English guitar by Preston  

English guitar by John Preston, RCM 161

Dido and Aeneas front page of libretto  

Libretto for Henry Purcell's 'Dido and Aeneas' D144


Overview of Special Collections

The Royal College of Music Special Collections form the most wide-ranging and substantial research resource relating to the history of music held by a UK conservatoire, and are of international significance.

Within these pages, you can find information regarding the kinds of material we hold, how they are organised and catalogued, and how to access them for the purposes of research.

PLEASE NOTE: The collections currently held by the Centre for Performance History will be unavailable from 28 February 2014. There will be no public access to these collections for three months from this date. Notifications of future access arrangements will be circulated in due course. See Visitor Information for more details.

The RCM Special Collections can be roughly divided into six types of material:

Archives. A substantial proportion of the archival holdings is made up of personal collections of musicians, principally composers (e.g. Samuel Coleridge-Taylor and William Hurlstone) and performers (e.g. Leon Goossens, Isolde Menges, Mary Garden and Geraldo), but also include the papers of Clive Carey (singer, opera producer and teacher) and manuscript reports on music by Lionel Bradley (1898-1953). In addition, the collections contain a number of archives relating to businesses (e.g. Bechstein, Boosey & Hawkes, Ibbs & Tillett, Novello & Co. and Frederick Rothwell & Co) and institutions (e.g. the Bach Choir, the New Berlioz Edition and the Society of Women Musicians).

Books. With the earliest volumes dating from the mid-17th century, the RCM's collection of books contains many early treatises on music, contemporary libretti for Handel’s oratorios and the unique printed libretto for Purcell’s Dido and Aeneas. Among the later holdings are the Heron-Allen collection of literature on the violin family – once the most comprehensive of its type – and a series of bound pamphlets on musical subjects, many from the collection of Sir George Grove. Other books from Grove’s library (invariably annotated) reflect his particular interest in the music of Beethoven, Mendelssohn and Schubert. The periodical holdings include runs of a number of 19th-century titles.

Images. The iconographic collection is mainly concerned with images of musicians, instruments and music in performance and includes about 130 paintings, 104 sculptures, c. 4000 prints and nearly 20,000 photographs. Most of the paintings may be viewed on the Your Paintings website. Some images are of enormous historical interest, such as the portrait of Joseph Haydn painted by Thomas Hardy in 1791; others are tantalising sketches for paintings later destroyed (a 1905 portrait of Elgar by Talbot Hughes) or striking portraits of less familiar musicians, such as that of the glee composer John Wall Callcott by his brother Augustus Wall Callcott.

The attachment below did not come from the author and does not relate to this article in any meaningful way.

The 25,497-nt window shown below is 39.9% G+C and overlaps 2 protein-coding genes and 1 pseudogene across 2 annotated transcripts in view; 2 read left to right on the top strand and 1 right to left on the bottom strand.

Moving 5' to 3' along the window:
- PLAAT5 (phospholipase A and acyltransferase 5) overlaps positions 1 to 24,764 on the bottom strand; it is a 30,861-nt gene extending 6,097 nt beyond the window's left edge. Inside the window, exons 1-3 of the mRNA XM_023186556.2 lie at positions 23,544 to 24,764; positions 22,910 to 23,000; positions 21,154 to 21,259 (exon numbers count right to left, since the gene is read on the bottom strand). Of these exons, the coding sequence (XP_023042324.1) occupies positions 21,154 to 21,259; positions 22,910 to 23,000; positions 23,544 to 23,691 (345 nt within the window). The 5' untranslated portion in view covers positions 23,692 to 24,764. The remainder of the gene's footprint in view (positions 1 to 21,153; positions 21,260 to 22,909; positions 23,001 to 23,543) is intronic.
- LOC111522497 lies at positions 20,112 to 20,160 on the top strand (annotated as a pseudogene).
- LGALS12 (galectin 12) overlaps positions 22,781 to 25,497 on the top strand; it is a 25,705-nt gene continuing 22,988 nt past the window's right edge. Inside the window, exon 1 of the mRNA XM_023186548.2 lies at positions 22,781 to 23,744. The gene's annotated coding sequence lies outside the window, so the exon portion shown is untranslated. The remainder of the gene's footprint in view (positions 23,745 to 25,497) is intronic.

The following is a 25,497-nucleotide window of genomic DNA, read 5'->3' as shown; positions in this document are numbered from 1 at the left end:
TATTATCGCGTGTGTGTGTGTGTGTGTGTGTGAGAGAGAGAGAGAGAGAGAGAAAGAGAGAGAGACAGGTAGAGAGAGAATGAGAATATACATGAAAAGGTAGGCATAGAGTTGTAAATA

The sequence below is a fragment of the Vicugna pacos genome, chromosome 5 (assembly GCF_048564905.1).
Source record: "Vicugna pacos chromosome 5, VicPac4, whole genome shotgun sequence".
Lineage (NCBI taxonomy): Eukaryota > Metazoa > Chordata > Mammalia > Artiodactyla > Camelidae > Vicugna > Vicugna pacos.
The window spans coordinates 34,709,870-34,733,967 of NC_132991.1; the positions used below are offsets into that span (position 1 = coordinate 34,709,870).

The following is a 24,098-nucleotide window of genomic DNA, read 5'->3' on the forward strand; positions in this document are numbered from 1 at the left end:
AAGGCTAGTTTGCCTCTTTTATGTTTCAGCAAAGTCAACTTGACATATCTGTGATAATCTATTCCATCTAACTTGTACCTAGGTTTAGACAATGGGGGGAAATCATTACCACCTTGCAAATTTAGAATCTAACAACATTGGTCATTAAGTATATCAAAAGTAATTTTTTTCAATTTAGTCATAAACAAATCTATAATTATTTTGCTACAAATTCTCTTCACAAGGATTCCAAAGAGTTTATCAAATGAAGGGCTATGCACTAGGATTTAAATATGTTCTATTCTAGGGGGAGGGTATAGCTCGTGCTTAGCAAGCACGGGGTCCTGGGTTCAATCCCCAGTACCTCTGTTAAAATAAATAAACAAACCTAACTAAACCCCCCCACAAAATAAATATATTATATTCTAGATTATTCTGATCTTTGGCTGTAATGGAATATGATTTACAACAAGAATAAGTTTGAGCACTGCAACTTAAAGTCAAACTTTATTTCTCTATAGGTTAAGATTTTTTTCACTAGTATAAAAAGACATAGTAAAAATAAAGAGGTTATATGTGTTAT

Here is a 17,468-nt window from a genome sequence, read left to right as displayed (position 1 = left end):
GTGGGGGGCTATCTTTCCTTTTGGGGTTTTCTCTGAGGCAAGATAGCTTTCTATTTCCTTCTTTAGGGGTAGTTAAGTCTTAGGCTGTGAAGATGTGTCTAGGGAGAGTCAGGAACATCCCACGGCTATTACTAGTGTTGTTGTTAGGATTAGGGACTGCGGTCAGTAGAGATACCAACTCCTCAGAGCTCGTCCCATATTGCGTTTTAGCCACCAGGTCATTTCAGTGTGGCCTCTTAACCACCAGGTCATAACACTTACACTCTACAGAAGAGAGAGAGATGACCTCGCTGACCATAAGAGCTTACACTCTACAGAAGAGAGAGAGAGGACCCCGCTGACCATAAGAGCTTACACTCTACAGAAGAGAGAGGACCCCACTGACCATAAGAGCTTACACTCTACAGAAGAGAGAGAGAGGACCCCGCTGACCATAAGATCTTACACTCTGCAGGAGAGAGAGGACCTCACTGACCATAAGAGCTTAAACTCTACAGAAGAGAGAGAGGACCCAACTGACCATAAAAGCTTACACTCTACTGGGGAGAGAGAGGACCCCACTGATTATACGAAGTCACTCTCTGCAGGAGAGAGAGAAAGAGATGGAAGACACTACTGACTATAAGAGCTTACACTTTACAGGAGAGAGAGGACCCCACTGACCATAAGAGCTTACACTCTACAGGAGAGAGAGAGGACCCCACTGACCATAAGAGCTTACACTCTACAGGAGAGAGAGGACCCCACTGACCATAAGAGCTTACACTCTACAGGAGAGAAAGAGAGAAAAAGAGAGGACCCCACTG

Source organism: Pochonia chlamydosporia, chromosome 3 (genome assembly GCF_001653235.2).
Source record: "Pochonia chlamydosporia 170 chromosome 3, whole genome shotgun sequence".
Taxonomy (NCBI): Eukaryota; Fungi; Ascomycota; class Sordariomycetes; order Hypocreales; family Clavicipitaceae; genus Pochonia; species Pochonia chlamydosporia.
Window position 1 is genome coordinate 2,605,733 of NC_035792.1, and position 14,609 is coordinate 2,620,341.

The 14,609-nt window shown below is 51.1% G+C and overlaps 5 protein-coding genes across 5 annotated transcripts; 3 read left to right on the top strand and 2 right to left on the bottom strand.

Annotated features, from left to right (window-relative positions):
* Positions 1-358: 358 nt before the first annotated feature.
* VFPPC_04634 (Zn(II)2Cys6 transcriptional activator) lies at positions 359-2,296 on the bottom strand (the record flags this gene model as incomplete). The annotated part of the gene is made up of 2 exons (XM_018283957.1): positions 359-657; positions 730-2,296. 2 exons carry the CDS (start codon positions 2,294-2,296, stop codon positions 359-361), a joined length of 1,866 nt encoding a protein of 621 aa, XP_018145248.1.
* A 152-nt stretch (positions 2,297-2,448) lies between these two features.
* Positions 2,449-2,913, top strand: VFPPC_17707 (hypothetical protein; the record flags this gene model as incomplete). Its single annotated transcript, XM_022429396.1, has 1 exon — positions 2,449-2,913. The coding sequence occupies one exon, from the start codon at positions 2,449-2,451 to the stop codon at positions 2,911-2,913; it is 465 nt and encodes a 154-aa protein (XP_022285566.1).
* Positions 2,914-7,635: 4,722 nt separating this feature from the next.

Instruments. The collection of over 1,000 instruments and associated items dating from c.1480 to the present includes some highly significant items, including the oldest surviving stringed keyboard instrument, the oldest known baryton, arguably the earliest guitar, numerous important keyboard instruments (many in playing condition), brass instruments formerly belonging to musicians such as Elgar, Holst and Steele-Perkins, a unique collection of playable early English viols, and historically significant wind instruments such as a recorder by Denner and clarinet by Scherer.

Music. When it opened in 1883, the RCM was presented with two large and significant gifts, the libraries of the Concerts of Ancient Music and the Sacred Harmonic Society. As a result, the collections of manuscript and printed music are particularly rich in English and Italian music from the 18th and early 19th centuries (reflecting British musical taste), but they also contain important sources from the 16th and 17th centuries, among them a choir-book once owned by Anne Boleyn. Later holdings include important autographs by Haydn, Mozart, Elgar, Vaughan Williams and Walton, and many manuscripts by composers who studied and/or taught at the RCM.

Programmes. Programmes of concerts and operas tell us far more than who performed what, when and where – important and interesting though that information can be for an understanding of music and its history – but also give glimpses into social and economic aspects of musical life in the past. The RCM Special Collections houses the largest collection of such documents in the UK, consisting of over 600,000 items dating from the early-18th to the early-21st centuries.

Coleridge-Taylor letter  

Manuscript letter from Samuel Coleridge-Taylor

St Cecilia playing the organ, Museum portrait  

St Cecilia, Unknown Italian artist, 17th century

Bridge Phantasm MS front page  

Manuscript of Frank Bridge's Phantasm, H182